A Call for Higher Wages for Adjuncts

The effects of this crisis should be known to everyone. Contingency has been a dirty little secret for nearly half a century, in plain sight but almost totally ignored, and nothing will change until the facts are widely understood. The majority of college teachers in the United States today—over a million individuals—are contingent. Most of them are so-called “adjuncts.” They are paid poverty wages, earning an average of $2,700 per three-credit semester course. Most adjuncts make $10,000 to $20,000 a year, often working more than 40 hours per week. An estimated 80% lack any health or retirement benefits, and academic freedom is meaningless in the absence of any job security.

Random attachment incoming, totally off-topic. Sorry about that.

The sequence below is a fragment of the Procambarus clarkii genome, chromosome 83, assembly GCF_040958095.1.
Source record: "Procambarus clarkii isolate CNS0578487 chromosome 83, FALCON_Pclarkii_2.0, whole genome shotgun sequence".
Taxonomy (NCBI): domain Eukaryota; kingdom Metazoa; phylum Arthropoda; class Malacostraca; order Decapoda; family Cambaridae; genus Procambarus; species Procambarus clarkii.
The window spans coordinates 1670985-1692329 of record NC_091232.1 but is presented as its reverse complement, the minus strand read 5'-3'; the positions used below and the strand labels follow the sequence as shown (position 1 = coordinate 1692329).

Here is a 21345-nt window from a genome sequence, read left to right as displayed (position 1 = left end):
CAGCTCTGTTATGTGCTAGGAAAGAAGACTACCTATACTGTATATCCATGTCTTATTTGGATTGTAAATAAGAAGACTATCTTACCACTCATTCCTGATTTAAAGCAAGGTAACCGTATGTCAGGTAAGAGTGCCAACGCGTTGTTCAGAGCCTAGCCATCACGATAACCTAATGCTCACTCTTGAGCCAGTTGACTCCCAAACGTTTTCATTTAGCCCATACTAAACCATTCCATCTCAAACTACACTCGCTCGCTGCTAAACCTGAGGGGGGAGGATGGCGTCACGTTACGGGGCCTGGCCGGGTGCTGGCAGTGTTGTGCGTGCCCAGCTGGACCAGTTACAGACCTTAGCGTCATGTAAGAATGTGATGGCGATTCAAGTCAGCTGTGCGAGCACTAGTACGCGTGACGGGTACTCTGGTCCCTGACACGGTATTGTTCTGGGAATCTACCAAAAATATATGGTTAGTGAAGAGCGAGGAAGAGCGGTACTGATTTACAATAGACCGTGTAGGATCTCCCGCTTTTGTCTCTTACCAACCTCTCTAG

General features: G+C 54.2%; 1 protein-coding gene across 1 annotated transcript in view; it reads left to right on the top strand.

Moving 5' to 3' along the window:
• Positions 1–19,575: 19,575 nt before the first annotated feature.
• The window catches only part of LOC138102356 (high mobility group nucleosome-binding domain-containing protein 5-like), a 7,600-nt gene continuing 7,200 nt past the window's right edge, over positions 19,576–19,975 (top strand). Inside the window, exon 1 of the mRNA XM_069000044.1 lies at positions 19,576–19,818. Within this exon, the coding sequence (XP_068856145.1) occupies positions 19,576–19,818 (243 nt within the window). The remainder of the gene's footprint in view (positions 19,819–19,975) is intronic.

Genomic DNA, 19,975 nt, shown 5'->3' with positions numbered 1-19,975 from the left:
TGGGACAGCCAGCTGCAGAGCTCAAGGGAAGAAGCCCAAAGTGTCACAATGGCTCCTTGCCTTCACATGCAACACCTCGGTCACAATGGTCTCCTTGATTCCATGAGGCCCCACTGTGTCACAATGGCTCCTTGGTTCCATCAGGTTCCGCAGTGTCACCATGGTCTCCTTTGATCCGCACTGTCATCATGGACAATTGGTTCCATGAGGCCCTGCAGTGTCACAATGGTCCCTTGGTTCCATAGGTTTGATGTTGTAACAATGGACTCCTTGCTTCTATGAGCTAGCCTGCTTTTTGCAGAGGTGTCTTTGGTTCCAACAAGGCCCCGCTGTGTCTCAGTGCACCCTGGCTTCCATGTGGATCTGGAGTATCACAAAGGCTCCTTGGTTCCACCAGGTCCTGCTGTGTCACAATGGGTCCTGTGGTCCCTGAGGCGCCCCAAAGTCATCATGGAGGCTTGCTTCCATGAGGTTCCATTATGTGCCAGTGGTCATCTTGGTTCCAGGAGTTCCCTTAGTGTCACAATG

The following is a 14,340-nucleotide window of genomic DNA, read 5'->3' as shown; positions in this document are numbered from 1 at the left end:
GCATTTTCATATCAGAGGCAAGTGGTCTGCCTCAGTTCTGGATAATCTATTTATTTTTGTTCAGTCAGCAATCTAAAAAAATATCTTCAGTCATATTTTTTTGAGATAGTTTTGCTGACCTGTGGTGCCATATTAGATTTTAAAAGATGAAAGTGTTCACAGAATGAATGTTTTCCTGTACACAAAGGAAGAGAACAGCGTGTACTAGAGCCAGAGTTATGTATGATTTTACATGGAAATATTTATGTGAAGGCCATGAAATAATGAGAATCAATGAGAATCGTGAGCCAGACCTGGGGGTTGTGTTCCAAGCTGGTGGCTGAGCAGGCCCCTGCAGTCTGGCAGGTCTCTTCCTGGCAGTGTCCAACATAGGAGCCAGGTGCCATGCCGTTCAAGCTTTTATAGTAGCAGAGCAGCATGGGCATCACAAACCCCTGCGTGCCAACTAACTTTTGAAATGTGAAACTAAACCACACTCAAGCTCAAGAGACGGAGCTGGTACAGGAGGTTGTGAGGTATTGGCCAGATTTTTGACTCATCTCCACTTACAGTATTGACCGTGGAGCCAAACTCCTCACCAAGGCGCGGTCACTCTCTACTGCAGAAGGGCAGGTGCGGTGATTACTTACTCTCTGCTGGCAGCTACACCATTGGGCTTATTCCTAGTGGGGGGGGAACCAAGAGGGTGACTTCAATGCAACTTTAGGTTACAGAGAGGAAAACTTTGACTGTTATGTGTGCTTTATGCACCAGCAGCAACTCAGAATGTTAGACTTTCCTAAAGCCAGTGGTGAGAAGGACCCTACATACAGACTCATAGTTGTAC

A minimum of $5,000 per course—that’s what adjuncts and their supporters are asking for in their Mayday Manifesto that went live yesterday, according to Inside Higher Ed.

In other education news, the Philosophy Department at San Jose State University wrote an open letter to Professor Michael Sandel from Harvard about why they don’t want to teach his online course (MOOC):

First, what kind of message are we sending our students if we tell them that they should best learn what justice is by listening to the reflections of the largely white student population from a privileged institution like Harvard? Our very diverse students gain far more when their own experience is central to the course and when they are learning from our own very diverse faculty, who bring their varied perspectives to the content of courses that bear on social justice.

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